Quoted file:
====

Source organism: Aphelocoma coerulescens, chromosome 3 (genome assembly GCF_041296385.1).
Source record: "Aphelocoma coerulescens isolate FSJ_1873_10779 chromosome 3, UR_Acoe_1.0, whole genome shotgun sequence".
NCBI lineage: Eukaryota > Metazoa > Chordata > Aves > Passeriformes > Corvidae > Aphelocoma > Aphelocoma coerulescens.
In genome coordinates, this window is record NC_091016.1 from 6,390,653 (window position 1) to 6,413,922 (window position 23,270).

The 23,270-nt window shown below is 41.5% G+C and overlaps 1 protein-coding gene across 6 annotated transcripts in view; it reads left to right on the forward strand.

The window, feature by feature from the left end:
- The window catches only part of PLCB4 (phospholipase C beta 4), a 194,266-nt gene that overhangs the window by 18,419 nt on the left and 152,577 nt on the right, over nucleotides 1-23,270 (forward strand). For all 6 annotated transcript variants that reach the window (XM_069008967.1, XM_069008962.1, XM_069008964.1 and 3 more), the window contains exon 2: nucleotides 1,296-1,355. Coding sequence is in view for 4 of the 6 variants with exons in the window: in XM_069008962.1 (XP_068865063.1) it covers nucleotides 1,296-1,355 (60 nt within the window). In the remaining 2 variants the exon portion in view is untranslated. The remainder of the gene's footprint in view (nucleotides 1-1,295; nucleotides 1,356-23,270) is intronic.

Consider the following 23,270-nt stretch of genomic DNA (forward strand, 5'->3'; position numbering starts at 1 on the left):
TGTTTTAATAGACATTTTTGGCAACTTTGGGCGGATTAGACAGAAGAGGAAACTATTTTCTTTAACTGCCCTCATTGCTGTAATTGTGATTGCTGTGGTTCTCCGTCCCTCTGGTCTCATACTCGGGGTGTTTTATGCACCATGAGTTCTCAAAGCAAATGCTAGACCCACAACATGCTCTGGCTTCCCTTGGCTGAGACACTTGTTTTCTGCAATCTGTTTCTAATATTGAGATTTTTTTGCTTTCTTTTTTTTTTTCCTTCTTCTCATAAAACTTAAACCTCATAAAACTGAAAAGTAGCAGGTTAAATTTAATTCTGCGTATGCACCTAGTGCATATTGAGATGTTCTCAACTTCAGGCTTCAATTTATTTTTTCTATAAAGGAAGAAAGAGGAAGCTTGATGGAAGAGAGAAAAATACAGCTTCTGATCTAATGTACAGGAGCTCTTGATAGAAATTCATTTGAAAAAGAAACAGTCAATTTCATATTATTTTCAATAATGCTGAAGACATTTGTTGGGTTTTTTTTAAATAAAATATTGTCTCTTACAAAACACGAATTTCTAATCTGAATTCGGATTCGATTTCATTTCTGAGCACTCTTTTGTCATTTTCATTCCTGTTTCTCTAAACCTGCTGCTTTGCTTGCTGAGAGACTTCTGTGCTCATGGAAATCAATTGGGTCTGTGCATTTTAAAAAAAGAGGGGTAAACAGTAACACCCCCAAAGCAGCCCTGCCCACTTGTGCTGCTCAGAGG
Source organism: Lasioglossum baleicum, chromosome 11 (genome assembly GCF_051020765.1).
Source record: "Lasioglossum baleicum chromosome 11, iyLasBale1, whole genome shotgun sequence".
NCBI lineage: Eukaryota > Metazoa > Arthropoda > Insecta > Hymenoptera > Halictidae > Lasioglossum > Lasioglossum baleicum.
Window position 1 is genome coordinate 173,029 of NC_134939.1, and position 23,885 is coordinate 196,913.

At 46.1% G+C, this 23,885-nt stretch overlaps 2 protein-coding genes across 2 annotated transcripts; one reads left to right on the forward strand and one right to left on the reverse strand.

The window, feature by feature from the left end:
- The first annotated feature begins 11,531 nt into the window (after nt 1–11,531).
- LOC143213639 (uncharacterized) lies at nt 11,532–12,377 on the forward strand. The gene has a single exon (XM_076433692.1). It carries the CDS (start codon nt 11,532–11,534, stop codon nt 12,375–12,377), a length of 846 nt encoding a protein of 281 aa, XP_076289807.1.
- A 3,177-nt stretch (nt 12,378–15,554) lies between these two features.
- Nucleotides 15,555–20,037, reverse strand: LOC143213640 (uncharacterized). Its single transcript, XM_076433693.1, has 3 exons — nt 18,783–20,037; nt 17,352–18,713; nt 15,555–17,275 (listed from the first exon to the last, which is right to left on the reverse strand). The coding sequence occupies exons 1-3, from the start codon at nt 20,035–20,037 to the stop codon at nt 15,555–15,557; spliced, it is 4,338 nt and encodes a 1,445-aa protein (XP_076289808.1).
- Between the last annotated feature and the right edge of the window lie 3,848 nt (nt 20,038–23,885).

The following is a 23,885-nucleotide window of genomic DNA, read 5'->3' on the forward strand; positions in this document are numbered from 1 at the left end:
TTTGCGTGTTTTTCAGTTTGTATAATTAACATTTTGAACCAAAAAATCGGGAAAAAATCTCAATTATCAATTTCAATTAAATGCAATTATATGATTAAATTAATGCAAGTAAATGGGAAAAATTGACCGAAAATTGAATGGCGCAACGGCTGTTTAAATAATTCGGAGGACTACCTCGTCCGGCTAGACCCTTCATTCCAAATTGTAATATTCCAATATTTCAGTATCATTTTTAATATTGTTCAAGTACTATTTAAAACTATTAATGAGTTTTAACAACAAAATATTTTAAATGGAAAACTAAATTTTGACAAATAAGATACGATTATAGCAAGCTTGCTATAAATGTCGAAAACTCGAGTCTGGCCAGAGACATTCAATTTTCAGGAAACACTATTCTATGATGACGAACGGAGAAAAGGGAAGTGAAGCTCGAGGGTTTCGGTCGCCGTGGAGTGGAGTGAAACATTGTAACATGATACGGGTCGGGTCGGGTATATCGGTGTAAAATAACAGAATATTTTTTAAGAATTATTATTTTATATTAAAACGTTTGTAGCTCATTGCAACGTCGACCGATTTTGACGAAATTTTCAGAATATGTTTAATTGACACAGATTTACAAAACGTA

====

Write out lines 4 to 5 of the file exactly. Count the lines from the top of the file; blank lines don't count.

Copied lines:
In genome coordinates, this window is record NC_091016.1 from 6,390,653 (window position 1) to 6,413,922 (window position 23,270).

The 23,270-nt window shown below is 41.5% G+C and overlaps 1 protein-coding gene across 6 annotated transcripts in view; it reads left to right on the forward strand.